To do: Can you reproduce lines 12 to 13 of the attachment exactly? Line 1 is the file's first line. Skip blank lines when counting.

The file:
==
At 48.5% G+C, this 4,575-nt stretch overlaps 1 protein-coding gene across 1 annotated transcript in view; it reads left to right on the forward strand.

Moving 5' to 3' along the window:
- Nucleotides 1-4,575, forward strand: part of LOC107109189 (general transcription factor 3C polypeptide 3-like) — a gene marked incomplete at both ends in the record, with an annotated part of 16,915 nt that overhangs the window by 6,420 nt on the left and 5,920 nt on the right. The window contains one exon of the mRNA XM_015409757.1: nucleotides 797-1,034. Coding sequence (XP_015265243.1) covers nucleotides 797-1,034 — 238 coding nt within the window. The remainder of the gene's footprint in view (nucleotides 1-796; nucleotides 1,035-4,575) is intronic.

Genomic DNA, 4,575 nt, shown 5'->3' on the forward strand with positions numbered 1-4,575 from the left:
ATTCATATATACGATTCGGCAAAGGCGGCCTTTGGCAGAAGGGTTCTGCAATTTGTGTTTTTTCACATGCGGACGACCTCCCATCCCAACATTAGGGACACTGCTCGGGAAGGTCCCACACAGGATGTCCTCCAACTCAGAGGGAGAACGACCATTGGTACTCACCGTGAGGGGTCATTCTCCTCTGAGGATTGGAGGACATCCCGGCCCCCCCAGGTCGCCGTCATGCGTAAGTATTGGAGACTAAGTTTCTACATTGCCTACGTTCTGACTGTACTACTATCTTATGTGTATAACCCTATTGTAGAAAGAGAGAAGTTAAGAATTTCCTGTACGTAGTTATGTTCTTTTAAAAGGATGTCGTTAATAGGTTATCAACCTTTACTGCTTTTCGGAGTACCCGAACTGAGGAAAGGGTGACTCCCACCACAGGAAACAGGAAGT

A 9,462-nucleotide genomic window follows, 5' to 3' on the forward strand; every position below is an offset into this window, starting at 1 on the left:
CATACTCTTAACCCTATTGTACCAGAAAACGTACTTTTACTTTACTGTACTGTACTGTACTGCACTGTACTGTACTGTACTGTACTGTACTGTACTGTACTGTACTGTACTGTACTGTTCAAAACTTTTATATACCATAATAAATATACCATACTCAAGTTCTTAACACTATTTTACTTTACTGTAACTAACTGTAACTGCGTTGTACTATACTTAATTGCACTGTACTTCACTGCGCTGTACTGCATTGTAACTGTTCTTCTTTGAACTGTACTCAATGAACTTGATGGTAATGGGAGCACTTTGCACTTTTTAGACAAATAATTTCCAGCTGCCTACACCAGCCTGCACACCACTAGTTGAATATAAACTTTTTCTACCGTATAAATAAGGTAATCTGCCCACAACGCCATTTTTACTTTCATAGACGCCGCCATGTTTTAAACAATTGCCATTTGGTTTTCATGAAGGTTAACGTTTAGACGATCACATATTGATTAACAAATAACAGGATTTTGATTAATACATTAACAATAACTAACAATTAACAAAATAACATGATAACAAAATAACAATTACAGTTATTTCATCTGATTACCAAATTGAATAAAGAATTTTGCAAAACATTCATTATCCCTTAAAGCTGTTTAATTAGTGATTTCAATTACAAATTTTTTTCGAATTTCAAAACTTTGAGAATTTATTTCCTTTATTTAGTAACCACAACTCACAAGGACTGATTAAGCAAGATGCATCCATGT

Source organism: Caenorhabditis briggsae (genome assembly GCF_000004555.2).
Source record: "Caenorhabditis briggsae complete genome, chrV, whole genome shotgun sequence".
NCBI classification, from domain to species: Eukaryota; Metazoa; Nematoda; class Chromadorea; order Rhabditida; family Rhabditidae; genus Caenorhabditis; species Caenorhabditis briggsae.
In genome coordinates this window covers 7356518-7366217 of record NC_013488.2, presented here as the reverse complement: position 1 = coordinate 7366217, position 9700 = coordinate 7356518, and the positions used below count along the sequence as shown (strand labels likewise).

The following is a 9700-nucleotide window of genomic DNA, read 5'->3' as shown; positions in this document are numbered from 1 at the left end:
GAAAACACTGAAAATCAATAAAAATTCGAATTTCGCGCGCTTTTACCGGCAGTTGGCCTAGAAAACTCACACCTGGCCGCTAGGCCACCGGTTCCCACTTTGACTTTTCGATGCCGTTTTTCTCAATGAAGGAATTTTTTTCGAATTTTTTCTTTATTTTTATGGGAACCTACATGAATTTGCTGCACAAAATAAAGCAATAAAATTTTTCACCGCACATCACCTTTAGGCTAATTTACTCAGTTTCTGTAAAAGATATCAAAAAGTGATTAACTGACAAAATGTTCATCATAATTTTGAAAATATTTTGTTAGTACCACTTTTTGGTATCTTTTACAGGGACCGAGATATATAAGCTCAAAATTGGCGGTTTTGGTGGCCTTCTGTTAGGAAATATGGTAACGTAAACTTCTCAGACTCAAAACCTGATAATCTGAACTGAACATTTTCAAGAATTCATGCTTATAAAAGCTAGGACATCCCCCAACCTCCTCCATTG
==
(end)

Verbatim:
The following is a 9700-nucleotide window of genomic DNA, read 5'->3' as shown; positions in this document are numbered from 1 at the left end:
GAAAACACTGAAAATCAATAAAAATTCGAATTTCGCGCGCTTTTACCGGCAGTTGGCCTAGAAAACTCACACCTGGCCGCTAGGCCACCGGTTCCCACTTTGACTTTTCGATGCCGTTTTTCTCAATGAAGGAATTTTTTTCGAATTTTTTCTTTATTTTTATGGGAACCTACATGAATTTGCTGCACAAAATAAAGCAATAAAATTTTTCACCGCACATCACCTTTAGGCTAATTTACTCAGTTTCTGTAAAAGATATCAAAAAGTGATTAACTGACAAAATGTTCATCATAATTTTGAAAATATTTTGTTAGTACCACTTTTTGGTATCTTTTACAGGGACCGAGATATATAAGCTCAAAATTGGCGGTTTTGGTGGCCTTCTGTTAGGAAATATGGTAACGTAAACTTCTCAGACTCAAAACCTGATAATCTGAACTGAACATTTTCAAGAATTCATGCTTATAAAAGCTAGGACATCCCCCAACCTCCTCCATTG